The reply from the Board of the Church, signed by the archbishop KG Hammar and general secretary Leni Björklund, strongly states the present  order, but  is also open for continued conversations. In the letter it says among other things:

"In the Swedish church the priesthood is open for both women and men. This is part of the identity of our church, and it is not in question to take any initiatives to change this law. It is an asset for our church to have women in the ordained priesthood and the Swedish church is pleased with this order in the international cooperation and in meetings with other churches. Those who want to become priests in the Swedish church have to be in agreement with the present law.

(...)

The Church Assembly year 2001 has charged the Board of the Church with taking the initiative to conversations with representatives from different minorities within the church, as part of the work for a deeper participation. The Board of the Church has had an initial deliberation with the bishops about this charge. There are also informal dialogues conducted in many places. It is an important task for the Board to get a picture of this work and study the experiences gained from it."

Against this background the Board of the Church invites to continued dialogue:

"It is in the nature of things when starting a dialogue that it cannot be prescribed from either side what the outcome of the dialogue will be. However, we believe we agree about one important starting point, namely that the conversations are conducted for the sake of the parishes and for the people who seek God in the fellowship of the parish. Then the dialogue has to be allowed to be an open process. We welcome you in such a process."

The Bishop's meeting delivered a common reply, where they write among other things:

"In the letter it is asked if we, as individual bishops, are prepared to actively work for a change of the qualification rules (for ordination to the priesthood). As the question is formulated our united answer is no. In this context we want to mention that there is no documented position taken by the groups, who do not accept the law of women as priests, concerning the basic issue of the validity of the ordination of women to the priesthood and their administration of the sacraments. In different contexts different opinions have been accounted for. In the conversations the Board of the Church is inviting to, we take for granted that this basic issue will be discussed."

The two letters were answered September 24, 2002, by bishop emeritus Bertil Gärtner. As representing those gathered in Falköping he expressed his gratitude for a positive answer. He continues among other things:

"The gathering in Falköping consisted of people from different spiritual traditions within the Swedish church, people who feel not accepted by the official church,.both on a national level and here and there on the local level, the cause being the qualification rules (for ordination to the priesthood.This in spite of a great love for the Swedish church in these large groups. It hurts that capable and devoted candidates to the priesthood, with a clear calling to become priests, are not allowed to serve as priests in any capacity in the church. Therefore it feels positive that the Board of the Church will open a dialogue with representatives from different spiritual movements in the church. The gatherings in Falköping concerned the future of these spiritual movements within our church. However, the participants have not seen themselves as delegates from organizations but as leaders within the movements: the old church people, the Church Alliance, the Church Association, Friends faithful to the Bible, laestadians, high church people, charismatics, the Synod, SSB, foundations and others."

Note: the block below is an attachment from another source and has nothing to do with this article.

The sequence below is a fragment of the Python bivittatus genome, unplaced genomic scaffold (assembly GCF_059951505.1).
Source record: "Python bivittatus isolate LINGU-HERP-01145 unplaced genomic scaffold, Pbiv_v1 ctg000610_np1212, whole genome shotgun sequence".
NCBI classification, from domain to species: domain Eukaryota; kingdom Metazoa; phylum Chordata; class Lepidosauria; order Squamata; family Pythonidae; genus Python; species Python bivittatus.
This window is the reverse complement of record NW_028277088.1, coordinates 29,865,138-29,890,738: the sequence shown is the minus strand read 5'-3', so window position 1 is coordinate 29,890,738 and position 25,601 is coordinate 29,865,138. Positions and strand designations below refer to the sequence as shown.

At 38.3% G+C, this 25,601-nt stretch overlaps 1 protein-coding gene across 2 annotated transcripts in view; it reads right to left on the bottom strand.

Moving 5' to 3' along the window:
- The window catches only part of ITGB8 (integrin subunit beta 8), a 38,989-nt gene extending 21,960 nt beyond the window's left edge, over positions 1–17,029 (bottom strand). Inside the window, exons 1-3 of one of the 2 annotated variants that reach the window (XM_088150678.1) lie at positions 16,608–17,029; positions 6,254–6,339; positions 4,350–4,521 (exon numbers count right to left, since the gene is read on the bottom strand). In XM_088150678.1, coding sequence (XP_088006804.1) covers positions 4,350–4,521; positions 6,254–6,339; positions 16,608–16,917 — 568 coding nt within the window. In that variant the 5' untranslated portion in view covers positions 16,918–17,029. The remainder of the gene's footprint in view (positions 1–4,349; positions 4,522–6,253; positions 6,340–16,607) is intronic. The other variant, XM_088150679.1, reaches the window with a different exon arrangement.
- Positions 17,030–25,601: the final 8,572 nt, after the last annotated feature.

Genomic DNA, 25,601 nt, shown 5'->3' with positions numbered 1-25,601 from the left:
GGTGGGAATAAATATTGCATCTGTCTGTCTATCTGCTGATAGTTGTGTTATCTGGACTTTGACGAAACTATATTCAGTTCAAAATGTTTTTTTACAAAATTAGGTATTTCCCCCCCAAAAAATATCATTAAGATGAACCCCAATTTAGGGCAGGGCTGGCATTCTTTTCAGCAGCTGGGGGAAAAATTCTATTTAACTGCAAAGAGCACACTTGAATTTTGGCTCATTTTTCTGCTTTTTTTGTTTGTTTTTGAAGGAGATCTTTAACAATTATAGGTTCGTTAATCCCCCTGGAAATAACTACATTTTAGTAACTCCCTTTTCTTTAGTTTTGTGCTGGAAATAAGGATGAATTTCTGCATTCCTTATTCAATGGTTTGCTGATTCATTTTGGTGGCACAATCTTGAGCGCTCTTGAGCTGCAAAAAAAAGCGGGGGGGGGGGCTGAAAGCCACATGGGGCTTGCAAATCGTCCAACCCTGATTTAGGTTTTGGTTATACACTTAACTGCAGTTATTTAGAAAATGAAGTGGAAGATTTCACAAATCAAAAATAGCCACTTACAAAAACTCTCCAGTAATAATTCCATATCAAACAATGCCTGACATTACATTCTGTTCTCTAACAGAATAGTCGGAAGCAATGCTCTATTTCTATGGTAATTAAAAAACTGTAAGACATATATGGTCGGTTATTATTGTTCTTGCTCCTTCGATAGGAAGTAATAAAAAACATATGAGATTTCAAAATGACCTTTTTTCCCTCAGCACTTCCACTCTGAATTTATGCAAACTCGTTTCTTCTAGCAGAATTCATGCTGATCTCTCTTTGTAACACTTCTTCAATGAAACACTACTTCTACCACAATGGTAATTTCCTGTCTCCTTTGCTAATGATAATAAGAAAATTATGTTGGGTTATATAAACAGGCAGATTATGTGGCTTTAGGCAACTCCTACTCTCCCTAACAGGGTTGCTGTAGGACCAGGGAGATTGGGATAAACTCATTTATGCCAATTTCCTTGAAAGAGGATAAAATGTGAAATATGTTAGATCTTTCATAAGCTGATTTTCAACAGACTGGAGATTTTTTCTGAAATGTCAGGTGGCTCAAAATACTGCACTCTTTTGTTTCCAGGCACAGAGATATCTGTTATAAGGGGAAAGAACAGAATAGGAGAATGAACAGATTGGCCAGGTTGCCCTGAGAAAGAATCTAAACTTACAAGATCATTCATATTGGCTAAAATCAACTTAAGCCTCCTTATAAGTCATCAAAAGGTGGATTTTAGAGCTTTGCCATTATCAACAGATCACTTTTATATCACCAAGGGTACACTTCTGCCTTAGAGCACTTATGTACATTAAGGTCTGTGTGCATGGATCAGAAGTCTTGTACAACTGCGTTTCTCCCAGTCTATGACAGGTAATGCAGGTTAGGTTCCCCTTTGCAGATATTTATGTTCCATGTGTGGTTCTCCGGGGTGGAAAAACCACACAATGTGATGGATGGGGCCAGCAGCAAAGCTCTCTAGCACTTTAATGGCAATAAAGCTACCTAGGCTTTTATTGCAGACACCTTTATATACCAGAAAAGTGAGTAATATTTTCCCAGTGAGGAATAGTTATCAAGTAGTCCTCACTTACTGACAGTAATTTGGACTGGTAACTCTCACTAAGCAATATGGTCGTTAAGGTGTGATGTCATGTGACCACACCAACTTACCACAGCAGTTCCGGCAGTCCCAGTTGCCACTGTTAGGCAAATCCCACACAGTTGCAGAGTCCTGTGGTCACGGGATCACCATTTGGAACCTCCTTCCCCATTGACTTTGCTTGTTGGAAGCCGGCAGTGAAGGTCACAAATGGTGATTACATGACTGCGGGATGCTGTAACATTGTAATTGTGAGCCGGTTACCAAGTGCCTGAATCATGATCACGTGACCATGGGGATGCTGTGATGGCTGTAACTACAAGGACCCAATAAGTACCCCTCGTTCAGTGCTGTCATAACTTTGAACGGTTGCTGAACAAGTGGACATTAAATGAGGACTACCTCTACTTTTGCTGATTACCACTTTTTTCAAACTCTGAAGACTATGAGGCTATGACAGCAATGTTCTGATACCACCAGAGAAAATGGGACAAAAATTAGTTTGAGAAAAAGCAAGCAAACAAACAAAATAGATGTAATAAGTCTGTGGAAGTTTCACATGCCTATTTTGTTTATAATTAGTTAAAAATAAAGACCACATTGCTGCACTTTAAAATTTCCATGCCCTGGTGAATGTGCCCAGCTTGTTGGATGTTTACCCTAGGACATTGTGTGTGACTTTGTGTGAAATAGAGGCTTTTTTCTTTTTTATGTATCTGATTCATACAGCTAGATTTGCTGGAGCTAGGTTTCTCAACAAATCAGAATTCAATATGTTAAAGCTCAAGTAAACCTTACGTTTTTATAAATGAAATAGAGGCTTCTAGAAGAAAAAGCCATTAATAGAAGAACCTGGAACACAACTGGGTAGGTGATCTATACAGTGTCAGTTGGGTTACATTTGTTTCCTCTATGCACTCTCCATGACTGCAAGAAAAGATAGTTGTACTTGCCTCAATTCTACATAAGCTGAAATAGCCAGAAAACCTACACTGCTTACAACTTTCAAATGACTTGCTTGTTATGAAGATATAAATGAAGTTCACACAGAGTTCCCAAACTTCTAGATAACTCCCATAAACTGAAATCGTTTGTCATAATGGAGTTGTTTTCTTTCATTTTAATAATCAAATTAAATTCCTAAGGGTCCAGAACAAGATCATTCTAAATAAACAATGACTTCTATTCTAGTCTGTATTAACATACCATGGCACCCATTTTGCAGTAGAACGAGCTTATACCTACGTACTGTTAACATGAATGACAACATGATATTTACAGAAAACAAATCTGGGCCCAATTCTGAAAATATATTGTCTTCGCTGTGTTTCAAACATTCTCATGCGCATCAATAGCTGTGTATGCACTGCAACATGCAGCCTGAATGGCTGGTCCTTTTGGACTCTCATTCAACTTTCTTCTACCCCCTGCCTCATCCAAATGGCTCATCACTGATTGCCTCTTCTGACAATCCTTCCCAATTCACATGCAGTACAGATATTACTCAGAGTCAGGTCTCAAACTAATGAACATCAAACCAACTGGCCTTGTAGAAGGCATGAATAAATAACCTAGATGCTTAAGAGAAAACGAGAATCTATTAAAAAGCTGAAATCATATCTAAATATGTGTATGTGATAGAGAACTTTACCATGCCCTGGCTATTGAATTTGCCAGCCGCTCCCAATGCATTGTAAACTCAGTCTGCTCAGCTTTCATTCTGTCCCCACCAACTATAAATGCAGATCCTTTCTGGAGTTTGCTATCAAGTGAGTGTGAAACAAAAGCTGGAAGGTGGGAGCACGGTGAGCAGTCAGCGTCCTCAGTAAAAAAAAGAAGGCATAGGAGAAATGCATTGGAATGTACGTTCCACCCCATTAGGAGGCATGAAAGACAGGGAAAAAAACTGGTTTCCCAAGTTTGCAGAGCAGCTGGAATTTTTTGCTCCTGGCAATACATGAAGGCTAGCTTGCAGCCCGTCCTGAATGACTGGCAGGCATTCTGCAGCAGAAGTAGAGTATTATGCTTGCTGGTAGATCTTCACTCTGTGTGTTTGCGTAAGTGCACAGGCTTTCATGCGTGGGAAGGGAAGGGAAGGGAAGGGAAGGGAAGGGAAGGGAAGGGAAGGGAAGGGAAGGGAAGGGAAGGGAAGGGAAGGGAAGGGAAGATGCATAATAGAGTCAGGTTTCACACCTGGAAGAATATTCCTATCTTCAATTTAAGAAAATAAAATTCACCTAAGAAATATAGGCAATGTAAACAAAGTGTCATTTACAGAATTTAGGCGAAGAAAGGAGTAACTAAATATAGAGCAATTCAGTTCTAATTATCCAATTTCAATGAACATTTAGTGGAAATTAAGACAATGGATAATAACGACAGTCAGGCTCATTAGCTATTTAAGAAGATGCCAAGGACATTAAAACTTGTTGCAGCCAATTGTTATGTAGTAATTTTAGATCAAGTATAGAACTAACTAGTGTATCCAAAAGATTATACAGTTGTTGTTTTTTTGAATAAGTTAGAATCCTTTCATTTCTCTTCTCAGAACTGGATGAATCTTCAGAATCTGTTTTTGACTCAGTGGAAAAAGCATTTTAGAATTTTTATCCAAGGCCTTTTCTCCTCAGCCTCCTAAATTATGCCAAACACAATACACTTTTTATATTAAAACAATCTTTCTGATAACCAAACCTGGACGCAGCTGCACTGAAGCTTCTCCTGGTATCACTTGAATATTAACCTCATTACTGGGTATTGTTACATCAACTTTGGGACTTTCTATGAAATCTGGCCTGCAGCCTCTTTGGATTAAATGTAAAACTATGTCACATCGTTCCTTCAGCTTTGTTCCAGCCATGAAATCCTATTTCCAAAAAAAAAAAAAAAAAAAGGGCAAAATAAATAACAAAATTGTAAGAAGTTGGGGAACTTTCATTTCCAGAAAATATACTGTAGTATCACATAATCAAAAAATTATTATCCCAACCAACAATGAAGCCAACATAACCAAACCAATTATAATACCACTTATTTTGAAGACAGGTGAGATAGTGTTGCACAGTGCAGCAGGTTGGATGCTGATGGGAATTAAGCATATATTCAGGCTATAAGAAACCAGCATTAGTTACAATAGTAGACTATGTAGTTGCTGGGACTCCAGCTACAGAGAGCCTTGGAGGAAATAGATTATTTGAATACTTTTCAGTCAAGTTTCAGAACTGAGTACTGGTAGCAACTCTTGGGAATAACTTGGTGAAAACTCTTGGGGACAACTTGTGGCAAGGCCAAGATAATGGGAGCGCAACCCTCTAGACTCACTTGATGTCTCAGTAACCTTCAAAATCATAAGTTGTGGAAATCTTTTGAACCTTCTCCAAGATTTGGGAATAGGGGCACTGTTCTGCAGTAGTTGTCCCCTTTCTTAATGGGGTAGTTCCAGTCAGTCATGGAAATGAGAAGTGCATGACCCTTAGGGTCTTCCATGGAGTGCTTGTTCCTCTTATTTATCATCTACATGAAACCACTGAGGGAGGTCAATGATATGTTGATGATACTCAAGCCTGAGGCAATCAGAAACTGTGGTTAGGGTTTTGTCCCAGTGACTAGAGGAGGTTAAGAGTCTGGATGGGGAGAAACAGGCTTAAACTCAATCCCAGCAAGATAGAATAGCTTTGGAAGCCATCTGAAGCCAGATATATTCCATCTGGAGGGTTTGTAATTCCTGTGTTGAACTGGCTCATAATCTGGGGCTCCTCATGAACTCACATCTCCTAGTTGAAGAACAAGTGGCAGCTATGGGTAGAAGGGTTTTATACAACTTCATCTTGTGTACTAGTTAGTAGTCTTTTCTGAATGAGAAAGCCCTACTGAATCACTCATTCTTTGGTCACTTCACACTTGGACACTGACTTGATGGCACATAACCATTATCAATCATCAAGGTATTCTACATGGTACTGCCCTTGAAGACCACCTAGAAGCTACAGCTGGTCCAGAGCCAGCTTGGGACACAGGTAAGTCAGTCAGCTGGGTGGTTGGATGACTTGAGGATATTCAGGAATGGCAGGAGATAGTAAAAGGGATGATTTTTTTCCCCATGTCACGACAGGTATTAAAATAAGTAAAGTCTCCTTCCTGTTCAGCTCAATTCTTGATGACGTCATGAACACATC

Bertil Gärtner is also asking for information about what size the group should be and when a first meeting could take place. In a reply KG Hammar invites to "introductory deliberations about the conditions for the conversation" and suggests six people. The six who since then have met on three occasions are Bertil Gärtner, Kjell Petersson, Berit Simonsson, KG Hammar, Carl Axel Aurelius and Kajsa Ahlstrand. After the first round of conversations the group agreed on the purpose of continued conversations, namely to find constructive possibilities for the different spiritual movements to live together within the Swedish church. After the meeting bishop em. Bertil Gärtneer  stressed that the purpose was not to "change the order in the Swedish church where both men and women have access to the priesthood". After the second round the group agreed on continued process of conversations in two phases. Phase one was suggested as conversations in 6-8 groups dispersed over the country. The groups were to be comprehensively composed of representatives from different movements within the church. The groups were to have conversations about a given set of questions, and after at least a year of conversations in the groups phase two was to be introduced. The task would be to put together concrete ideas from the conversations into a material that might be used in the parishes of the Swedish church. The group emphazises that the planned conversations are just conversations, not negotiations between groups but conversations between individuals who want to find what they have in common and what can be expressed together.

The purpose of  the conversations